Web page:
In the last decade, the workforce has changed in ways many business professionals never could have imagined. The ubiquity of smart devices and inter
In the last decade, the workforce has changed in ways many business professionals never could have imagined. The ubiquity of smart devices and internet connectivity means that more companies than ever are hiring from a national, and even global, talent pool, as people can do their jobs from anywhere in the world. Rapidly-changing technologies have also revolutionized certain outdated hiring processes and HR functions, leading to a workforce that’s simultaneously distributed and constantly connected.
As we approach the new year (and the new decade), many leaders are speculating on what might change about the current workforce and how we think of employment. We asked a panel of entrepreneurs to share their top predictions for the way work will look in 2020 and beyond. Here are the things they believe will change, and whether they see them as positive or negative transitions.
More remote work options
As technology and industries change and evolve, more people have the capability of working from home or off-site — and employees will want that flexibility, says Leila Lewis, founder and CEO of Be Inspired PR.
“If companies want to stay competitive with attracting the most skilled candidate for a job, working remotely, at least part-time, will have to become a necessary part of the employee package,” Lewis adds.
Greater dependence on technology
Technology has become an essential component of virtually every single business. Bryce Welker, CEO of Accounting Institute of Success, believes technology will become even more deeply embedded in business processes and work duties, especially for younger workers.
“Generation Z has only lived in a world dominated by technology,” says Welker. “As a result, they will approach tech as a native, but will also suffer when faced with non-tech related work duties.”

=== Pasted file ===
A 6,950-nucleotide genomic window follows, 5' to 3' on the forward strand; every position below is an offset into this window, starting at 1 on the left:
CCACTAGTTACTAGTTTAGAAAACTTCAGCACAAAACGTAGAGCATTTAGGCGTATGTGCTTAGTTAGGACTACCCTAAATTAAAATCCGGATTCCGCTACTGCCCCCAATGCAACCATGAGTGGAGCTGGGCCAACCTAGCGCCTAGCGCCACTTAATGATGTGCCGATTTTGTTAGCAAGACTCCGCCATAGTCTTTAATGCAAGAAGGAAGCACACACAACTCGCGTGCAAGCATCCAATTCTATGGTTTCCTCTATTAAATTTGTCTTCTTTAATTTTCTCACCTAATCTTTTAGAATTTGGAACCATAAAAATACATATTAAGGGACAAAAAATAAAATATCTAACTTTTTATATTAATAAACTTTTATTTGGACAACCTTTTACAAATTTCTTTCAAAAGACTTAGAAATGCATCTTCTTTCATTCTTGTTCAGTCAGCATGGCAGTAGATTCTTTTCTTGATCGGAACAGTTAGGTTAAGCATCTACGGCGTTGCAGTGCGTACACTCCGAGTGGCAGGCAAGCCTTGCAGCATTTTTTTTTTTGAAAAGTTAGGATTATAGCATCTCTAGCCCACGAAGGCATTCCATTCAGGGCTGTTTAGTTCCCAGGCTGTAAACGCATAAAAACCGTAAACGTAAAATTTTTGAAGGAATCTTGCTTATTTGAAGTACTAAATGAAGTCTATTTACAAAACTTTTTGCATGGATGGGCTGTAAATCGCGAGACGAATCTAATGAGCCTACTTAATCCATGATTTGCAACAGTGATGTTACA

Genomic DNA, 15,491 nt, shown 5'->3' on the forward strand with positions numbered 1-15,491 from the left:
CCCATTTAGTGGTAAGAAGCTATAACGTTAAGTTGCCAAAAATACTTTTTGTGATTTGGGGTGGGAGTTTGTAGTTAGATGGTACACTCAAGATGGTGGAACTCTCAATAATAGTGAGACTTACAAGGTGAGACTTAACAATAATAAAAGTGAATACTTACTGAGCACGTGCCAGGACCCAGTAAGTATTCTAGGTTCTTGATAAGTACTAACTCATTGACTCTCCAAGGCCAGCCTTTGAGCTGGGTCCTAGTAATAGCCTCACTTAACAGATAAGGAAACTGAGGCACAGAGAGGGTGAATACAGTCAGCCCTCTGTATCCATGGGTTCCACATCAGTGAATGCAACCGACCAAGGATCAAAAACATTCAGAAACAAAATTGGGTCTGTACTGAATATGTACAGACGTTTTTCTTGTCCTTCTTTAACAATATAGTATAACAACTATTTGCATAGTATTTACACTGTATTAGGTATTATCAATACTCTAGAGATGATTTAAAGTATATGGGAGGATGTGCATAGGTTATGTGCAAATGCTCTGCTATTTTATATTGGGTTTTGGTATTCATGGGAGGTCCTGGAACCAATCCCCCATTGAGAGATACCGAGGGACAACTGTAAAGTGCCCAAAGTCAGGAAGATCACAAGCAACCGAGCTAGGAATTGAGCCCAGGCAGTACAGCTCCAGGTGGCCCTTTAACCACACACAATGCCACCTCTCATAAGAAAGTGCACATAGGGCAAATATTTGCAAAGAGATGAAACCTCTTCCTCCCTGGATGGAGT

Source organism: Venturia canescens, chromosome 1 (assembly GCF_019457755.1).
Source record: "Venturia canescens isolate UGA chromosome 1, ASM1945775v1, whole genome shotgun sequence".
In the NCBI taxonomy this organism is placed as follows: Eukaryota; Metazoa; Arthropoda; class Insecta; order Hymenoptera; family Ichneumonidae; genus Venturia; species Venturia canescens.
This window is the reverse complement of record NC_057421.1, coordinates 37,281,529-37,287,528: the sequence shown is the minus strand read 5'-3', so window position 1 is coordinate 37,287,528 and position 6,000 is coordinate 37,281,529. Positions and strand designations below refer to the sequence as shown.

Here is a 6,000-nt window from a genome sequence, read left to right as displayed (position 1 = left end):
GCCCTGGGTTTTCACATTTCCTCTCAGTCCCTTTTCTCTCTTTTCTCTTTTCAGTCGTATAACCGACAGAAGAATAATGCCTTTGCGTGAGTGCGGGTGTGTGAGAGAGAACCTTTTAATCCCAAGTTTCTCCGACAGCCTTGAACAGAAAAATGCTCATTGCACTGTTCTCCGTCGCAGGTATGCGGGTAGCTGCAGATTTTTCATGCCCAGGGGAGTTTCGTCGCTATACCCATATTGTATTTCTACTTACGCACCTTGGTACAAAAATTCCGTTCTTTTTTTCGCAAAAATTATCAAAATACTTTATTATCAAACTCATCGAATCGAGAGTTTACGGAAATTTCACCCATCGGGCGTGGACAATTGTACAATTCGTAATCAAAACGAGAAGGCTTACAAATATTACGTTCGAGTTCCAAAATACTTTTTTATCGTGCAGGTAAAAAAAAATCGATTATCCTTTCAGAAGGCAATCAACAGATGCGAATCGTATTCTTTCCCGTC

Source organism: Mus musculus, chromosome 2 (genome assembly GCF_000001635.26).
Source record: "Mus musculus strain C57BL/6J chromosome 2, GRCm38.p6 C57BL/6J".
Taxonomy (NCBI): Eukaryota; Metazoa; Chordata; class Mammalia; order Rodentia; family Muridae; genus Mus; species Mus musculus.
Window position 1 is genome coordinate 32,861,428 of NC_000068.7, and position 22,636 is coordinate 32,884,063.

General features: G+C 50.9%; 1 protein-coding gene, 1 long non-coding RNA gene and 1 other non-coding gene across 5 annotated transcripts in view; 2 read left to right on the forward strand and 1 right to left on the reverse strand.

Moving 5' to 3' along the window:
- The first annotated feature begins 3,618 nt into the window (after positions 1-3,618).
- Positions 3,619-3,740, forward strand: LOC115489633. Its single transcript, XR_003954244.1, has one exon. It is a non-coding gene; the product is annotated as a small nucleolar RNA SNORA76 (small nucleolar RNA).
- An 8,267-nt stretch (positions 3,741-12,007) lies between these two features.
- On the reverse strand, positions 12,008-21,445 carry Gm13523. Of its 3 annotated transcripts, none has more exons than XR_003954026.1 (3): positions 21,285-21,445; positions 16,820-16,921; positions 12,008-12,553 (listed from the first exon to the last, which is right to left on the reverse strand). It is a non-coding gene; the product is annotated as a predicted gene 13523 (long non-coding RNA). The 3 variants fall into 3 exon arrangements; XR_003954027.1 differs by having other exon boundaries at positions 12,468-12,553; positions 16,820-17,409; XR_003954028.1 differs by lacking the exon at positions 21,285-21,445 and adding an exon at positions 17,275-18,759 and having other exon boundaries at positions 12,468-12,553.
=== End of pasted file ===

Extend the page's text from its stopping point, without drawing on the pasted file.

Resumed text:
Increased awareness of mental health
Mental health awareness is growing in the workplace. Thomas Griffin, co-founder and president of OptinMonster, says more companies will realize the importance of mental health in 2020.
“Companies are starting to realize that good mental health equals better performing employees,” Griffin says. “I think more companies will offer ‘mental health days’ to their employees so they can rest and recharge.”
The business world is buzzing about Microsoft’s successful four-day workweek experiment in its Japan office this summer. With the impressive productivity increases, Nicole Munoz, founder and CEO of Nicole Munoz Consulting, Inc., suspects more companies will adopt the same structure.
“It will increase the remote and mobility potential of employees, and reduce the amount of time wasted in meetings,” Munoz says.
More diversity within organizations
With the increase of remote jobs, Blair Williams, founder and CEO of MemberPress, believes there’s going to be a corresponding increase in diversity within an organization. This, he says, will impact how businesses communicate, especially internally.
“This is a positive change and will make employees feel more welcome and comfortable,” Williams adds. “It will also impact how businesses interact with customers and will build a good brand image.”
A bigger focus on improving the overall office environment
Stephanie Wells, founder of Formidable Forms, says 2020 will bring a greater emphasis on feeling comfortable, reserving resources and being more environmentally conscious overall within the workplace.
“People in the workforce are starting to place more importance on the environment at the office,” Wells explains. “More companies are gearing toward less plastic and paper use and implementing sustainability programs that help the planet.”
Increased use of artificial intelligence
The growing popularity of AI for business shows no signs of slowing down. Jared Weitz, CEO of United Capital Source Inc., says this technology is going to step up more as a key player in the workforce.
“Careers such as research analysts, proofreaders and receptionists are slowly making an exit while AI improves,” Weitz says. “This is only going to continue and expand into other jobs while robots become more proficient.”
While AI represents a positive change in terms of efficiency and productivity, Weitz notes that it can also be viewed as negative because human capital loses value.
The disappearance of ‘corporate ladder’ aspirations
Decades ago, most employees aspired to join a company and climb the corporate ladder there throughout their entire career. According to Solomon Thimothy, president of OneIMS, this concept is slowly dying as people’s attitudes toward work change.
“You can’t expect your employees to treat your company as their only chance to make it,” says Thimothy. “Your workers will have side hustles and it’s totally fine. I think it’s a positive change and we need to encourage personal growth.”
The opinions expressed here by Inc.com columnists are their own, not those of Inc.com.
This article is from Inc.com